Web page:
E-money framework already a “proven form of digital euro”

E-money framework already a “proven form of digital euro”

ECB must grant e-money issuers access to the central bank reserves, the fintech company Monerium argues

Consensys-backed e-money issuer Monerium suggested through a Twitter thread and a blog that the European Central Bank (ECB) need not examine the possibility of a digital euro.

The fintech company argued that the route to a digital euro is simpler than that proposed by the ECB and the European Union; along with Iceland, Lichtenstein, Norway, and the UK, there is already a framework for digital currency — namely e-money.

Monerium, the first company authorized to issue e-money on blockchains published the blog as a response to the ECB’s recent public consultation on the digital euro. It argued that all Europe needs to do is to recognise that it already has “a proven form of digital euro”.

The fintech company which focuses on bridging fiat money with blockchains by issuing programmable digital cash, explained that Europe already has a proven and trusted framework in place for issuing digital currency through e-money. Further, e-money forms an integral part of the proposed Markets in Crypto Assets (MiCA) regulation, it added.

In 2000, the European Commission had described e-money as a “digital alternative to cash,” issuing a directive that defined it as “technically neutral,” an “electronic surrogate for coins and banknotes.” Based on the foundation of this framework, Monerium argues that “The only thing that the ECB needs to do to give e-money comparable status to physical cash is to grant e-money issuers access to the ECB’s reserves”.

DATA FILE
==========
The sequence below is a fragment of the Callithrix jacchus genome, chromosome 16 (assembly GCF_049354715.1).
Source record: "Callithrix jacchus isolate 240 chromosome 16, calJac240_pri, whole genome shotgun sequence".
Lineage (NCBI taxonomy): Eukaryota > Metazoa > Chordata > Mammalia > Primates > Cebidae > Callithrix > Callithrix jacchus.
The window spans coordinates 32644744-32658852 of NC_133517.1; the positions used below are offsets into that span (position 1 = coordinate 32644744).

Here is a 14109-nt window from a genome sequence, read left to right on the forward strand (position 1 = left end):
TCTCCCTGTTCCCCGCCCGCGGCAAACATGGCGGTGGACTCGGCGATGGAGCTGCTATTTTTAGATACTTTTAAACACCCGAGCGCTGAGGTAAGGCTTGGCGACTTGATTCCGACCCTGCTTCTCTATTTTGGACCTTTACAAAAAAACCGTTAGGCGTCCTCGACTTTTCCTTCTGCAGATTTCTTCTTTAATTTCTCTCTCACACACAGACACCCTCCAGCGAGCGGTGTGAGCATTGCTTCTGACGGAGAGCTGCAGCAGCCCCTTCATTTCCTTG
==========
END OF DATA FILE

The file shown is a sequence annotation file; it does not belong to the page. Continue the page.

Monerium explained that integrating the digital euro with existing e-money issuers is preferable to the ECB directly issuing digital currency to households and non-financial corporations, as direct issuance would entail a radical overhaul of the existing system. The fintech further pointed out a report from two International Monetary Fund economists that proposed that non-bank providers could issue digital money with the central bank’s backing.

Europe’s e-money framework already abides by IMF’s key criteria for a stable digital currency, Monerium explained. The move from e-money to an sCBDC would mean that e-money issuers be granted access to the central bank and ECB reserves.

“Such access would be consistent with preserving a ‘level playing field between electronic money institutions and credit institutions’ as stipulated by the e-money directive,” the blog stated.

Further, the proposed mechanism can give Europe a headstart towards digital currency infrastructure, Monerium argued. “With e-money serving as sCBDC, Europe can take the lead in setting global standards for digital money and in fostering private sector fintech innovation to the benefit of European consumers and companies,” it stated.

Written By Harshini Nag

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